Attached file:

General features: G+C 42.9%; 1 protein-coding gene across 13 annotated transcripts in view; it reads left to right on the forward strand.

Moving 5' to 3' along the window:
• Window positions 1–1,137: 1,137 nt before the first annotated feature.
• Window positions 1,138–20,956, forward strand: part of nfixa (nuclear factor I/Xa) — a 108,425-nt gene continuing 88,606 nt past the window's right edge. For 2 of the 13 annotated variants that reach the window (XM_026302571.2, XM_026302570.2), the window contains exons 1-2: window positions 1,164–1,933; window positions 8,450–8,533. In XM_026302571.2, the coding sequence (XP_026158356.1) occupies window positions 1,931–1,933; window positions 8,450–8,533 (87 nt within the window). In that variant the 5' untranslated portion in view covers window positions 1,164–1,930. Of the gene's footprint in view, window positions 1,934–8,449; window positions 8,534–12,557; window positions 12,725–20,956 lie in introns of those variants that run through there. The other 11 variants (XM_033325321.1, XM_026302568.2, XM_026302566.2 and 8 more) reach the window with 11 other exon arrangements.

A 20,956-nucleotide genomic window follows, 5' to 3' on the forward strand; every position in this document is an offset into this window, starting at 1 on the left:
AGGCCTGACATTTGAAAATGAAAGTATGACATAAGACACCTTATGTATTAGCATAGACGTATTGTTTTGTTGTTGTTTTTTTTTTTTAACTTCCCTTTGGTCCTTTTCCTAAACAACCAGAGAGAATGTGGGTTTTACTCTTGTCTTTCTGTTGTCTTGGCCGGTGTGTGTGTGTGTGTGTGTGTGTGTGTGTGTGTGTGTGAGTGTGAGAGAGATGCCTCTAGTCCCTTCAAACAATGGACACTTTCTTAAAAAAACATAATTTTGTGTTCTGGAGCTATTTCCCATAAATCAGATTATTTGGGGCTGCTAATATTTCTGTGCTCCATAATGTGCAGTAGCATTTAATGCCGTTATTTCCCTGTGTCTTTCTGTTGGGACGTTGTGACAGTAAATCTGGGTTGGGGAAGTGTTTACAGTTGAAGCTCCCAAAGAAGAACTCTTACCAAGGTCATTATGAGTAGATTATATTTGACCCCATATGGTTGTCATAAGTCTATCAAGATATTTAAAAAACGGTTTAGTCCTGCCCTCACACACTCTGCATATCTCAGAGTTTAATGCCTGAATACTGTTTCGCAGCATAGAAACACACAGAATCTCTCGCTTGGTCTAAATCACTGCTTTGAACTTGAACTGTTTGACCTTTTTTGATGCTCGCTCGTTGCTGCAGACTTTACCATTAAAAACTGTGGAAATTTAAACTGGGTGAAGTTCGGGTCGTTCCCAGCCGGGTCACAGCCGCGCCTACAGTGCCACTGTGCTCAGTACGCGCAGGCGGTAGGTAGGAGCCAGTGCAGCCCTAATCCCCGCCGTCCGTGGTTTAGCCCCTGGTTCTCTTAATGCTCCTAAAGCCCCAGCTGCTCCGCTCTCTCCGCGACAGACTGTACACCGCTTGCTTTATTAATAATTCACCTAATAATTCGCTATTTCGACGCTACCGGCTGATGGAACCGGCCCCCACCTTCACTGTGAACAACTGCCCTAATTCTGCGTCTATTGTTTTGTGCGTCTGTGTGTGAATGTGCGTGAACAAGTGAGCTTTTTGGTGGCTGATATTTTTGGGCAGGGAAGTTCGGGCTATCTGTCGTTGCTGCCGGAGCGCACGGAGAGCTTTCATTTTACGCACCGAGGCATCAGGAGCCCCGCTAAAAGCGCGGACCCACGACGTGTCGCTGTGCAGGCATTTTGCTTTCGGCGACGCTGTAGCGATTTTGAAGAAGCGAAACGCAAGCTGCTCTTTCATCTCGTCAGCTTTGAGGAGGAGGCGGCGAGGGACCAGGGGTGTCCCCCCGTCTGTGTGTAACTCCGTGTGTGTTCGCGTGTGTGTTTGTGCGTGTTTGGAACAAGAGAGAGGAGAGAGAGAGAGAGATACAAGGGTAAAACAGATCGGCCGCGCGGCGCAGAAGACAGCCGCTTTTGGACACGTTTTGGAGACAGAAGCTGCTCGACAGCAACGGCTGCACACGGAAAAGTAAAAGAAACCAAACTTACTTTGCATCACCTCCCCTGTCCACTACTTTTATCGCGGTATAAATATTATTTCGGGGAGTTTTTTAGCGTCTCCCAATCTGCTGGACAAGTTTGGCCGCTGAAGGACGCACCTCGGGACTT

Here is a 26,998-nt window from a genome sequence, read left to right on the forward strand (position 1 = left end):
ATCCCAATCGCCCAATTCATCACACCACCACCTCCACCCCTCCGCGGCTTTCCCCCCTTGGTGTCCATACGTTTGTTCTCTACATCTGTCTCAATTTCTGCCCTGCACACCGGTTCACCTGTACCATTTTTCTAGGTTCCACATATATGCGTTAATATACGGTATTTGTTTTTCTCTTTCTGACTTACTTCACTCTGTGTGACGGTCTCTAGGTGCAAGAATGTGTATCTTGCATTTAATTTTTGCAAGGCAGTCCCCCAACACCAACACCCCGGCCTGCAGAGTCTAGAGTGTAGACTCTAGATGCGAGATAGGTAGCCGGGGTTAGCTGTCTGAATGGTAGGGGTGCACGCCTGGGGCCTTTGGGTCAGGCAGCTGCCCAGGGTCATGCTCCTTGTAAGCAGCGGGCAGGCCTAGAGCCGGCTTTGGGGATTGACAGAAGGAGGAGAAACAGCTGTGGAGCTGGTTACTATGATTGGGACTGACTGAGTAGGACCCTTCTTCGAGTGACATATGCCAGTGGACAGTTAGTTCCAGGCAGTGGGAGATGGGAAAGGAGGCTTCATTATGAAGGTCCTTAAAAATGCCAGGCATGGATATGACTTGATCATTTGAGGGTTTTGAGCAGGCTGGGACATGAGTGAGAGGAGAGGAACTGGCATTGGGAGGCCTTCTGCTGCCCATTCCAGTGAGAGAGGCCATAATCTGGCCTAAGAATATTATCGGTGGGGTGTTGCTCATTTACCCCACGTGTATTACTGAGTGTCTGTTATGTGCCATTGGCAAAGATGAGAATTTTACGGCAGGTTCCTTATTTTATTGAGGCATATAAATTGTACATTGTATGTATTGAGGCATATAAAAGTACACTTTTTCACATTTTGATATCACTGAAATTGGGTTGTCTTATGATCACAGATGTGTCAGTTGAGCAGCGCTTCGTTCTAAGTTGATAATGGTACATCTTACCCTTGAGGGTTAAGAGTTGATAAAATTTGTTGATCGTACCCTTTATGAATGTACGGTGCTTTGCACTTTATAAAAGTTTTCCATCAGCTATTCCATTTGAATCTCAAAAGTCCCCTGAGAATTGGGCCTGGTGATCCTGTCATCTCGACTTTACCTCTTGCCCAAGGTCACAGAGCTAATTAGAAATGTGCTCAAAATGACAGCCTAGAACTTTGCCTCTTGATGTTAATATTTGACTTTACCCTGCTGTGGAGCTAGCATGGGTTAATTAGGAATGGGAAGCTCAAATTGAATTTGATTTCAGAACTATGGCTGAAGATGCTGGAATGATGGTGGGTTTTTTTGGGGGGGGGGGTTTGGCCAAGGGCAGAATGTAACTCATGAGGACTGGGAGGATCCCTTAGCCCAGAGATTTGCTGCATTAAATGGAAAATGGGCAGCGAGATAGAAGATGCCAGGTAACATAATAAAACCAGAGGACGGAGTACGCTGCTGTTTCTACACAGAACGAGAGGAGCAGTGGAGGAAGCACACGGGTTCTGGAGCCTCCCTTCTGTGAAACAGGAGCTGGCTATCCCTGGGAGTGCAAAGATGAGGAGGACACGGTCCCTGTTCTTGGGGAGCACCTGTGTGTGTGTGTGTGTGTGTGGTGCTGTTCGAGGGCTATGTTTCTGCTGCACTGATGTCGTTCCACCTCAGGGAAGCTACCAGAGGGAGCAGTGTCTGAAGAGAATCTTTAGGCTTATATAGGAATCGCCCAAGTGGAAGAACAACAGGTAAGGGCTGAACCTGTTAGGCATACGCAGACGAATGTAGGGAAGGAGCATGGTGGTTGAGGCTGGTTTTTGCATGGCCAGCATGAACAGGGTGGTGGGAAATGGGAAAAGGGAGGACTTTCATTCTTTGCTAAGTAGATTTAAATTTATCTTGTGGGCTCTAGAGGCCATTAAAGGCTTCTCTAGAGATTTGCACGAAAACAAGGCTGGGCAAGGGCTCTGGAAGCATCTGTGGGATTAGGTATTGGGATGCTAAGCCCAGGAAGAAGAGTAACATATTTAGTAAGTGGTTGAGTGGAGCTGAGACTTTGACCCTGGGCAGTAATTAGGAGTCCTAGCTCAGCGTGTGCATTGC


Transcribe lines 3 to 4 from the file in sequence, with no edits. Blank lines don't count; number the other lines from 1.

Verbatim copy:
• Window positions 1–1,137: 1,137 nt before the first annotated feature.
• Window positions 1,138–20,956, forward strand: part of nfixa (nuclear factor I/Xa) — a 108,425-nt gene continuing 88,606 nt past the window's right edge. For 2 of the 13 annotated variants that reach the window (XM_026302571.2, XM_026302570.2), the window contains exons 1-2: window positions 1,164–1,933; window positions 8,450–8,533. In XM_026302571.2, the coding sequence (XP_026158356.1) occupies window positions 1,931–1,933; window positions 8,450–8,533 (87 nt within the window). In that variant the 5' untranslated portion in view covers window positions 1,164–1,930. Of the gene's footprint in view, window positions 1,934–8,449; window positions 8,534–12,557; window positions 12,725–20,956 lie in introns of those variants that run through there. The other 11 variants (XM_033325321.1, XM_026302568.2, XM_026302566.2 and 8 more) reach the window with 11 other exon arrangements.